One of Colorado’s most isolated, rural hospitals faces coronavirus

Lincoln Health

On Colorado’s Eastern plains, there is one hospital on the I-70 corridor between Denver International Airport and the Kansas border: Lincoln Community Hospital in Hugo. It serves an area the size of Connecticut, with a population density of about one person per square mile. It has two emergency room beds. 

“We usually have a couple patients in the hospital a day. Eight ER patients a day,” says Lincoln Health CEO Kevin Stansbury.

“My personal opinion is, like most areas of the country, it is probably here and it just hasn’t been diagnosed yet,” he says. It being COVID-19.

Rural health providers like Lincoln Health face unique challenges when it comes to combating COVID-19: fewer doctors, fewer rooms, older populations and long-standing financial issues.

For instance, a 35-bed nursing home is attached to Lincoln Community Hospital, presenting a challenge for hospital workers to keep those who present with illnesses away from an older population that is more susceptible to complications if they contract COVID-19.

“[COVID-19] doesn’t present as being a real acute illness in most people who are going to travel,” Stansbury says. “Having said that, we’re very concerned if it should come to the community that a large portion of our demographic is older folks we want to protect, and the mortality rate rises dramatically for patients that are 65 or older.”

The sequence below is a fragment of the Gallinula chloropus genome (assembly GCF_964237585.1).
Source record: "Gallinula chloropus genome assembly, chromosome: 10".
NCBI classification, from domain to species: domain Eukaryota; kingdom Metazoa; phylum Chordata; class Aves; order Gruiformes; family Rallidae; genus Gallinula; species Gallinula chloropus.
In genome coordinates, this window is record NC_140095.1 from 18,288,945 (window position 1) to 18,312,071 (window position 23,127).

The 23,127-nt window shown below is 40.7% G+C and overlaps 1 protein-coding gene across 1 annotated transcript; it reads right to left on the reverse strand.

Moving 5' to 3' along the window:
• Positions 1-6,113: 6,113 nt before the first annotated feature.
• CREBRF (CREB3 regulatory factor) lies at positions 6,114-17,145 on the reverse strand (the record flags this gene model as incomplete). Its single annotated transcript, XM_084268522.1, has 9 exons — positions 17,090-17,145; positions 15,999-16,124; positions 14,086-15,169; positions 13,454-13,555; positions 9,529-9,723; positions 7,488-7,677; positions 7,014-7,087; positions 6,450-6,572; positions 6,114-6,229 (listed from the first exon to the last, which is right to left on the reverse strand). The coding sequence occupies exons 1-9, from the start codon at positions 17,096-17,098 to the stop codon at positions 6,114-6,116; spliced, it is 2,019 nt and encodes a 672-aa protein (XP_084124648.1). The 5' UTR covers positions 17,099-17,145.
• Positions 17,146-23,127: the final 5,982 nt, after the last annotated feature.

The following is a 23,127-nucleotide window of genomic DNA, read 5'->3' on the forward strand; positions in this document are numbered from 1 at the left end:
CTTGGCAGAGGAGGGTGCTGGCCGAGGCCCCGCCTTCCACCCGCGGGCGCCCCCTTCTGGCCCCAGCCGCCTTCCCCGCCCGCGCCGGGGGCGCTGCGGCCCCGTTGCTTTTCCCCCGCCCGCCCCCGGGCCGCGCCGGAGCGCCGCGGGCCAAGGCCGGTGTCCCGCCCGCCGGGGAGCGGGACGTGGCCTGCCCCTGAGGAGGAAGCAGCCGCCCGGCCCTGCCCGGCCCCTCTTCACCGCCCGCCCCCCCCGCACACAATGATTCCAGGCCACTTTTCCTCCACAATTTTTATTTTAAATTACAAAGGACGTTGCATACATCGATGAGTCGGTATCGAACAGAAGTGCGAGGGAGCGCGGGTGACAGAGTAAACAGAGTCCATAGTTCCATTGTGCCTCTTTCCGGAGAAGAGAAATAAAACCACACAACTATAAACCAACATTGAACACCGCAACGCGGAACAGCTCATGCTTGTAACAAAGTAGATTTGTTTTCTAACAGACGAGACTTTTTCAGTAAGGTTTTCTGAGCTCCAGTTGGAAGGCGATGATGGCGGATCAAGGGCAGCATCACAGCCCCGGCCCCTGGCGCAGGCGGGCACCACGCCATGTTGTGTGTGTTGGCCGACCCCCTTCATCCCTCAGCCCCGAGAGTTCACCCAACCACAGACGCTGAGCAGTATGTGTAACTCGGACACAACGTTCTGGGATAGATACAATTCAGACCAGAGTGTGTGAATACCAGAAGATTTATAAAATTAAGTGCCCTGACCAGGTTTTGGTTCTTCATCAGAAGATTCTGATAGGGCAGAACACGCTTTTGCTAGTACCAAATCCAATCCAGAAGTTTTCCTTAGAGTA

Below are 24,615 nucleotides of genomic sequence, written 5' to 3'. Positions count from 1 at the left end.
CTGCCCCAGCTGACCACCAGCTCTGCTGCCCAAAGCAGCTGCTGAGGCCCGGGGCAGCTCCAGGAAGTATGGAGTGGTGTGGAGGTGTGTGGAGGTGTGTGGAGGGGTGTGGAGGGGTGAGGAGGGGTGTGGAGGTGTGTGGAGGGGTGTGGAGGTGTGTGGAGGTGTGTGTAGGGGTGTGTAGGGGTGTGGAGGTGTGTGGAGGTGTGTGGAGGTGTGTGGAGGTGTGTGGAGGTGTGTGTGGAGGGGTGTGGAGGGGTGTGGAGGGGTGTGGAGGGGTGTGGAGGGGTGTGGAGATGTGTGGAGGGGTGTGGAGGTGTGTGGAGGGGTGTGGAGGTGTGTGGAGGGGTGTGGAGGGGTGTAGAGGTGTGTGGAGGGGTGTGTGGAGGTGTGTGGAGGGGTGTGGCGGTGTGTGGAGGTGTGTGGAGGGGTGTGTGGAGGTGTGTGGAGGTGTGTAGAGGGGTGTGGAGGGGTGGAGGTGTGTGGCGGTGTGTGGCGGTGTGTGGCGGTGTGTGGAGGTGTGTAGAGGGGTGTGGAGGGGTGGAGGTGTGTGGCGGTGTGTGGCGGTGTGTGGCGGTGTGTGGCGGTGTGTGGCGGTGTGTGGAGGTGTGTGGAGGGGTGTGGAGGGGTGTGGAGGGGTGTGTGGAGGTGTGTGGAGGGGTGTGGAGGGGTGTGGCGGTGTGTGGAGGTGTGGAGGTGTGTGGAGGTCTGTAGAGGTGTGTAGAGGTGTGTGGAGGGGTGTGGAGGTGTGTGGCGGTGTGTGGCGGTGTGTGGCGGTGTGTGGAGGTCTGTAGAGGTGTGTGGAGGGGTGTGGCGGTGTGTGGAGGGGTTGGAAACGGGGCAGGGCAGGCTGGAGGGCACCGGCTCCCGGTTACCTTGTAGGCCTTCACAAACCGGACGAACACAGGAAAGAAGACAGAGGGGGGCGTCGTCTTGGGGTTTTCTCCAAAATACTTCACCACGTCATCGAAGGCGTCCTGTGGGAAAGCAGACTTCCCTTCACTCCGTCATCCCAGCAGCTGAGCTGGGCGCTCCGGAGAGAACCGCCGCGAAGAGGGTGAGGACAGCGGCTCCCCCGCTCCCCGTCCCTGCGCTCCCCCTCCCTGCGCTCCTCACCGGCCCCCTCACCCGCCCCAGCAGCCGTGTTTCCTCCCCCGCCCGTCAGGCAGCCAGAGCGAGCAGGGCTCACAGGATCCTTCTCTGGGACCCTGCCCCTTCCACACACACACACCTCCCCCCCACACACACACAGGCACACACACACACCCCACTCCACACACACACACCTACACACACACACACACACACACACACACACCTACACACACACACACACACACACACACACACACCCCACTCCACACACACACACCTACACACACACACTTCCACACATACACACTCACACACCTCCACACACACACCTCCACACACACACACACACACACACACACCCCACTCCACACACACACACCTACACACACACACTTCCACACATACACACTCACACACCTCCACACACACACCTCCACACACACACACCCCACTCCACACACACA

So, like hospitals in more dense communities, Stansbury is asking residents to be screened via a phone call before coming to the ER. “By keeping folks out of the building, that is better for us and for our patients.”

Only family members who are essential to patients’ care are allowed to enter the nursing home. That doesn’t mean, however, that people in Lincoln Health’s care are quarantined from all human interaction. Family members and friends are welcome to sit outside the window of people in assisted living, and the facility even hosted a “Corona party,” serving a case of Corona beer that was donated to the facility last Christmas. Lincoln Health also facilitates Skype meetings between patients and family members.

But access to critical medical equipment to combat COVID-19 is a challenge. Though Stansbury says there have not been any confirmed cases in the area, they are evaluating several cases and are awaiting results.

“Our biggest shortage is the access to testing kits and delays that happen when you send them in, and a number of people are working to resolve that issue,” he says. “We have a shortage of the isolation masks. We still have some and we’re working through those.”

Given the reality that Lincoln Health might not get masks before running out, or that other, more densely populated areas might be prioritized first, the local community is stepping in to help, Stansbury says. 

“We’ve had generous members of the community offer to sew masks for us, and we’re working with folks around the state to ensure masks are safe.”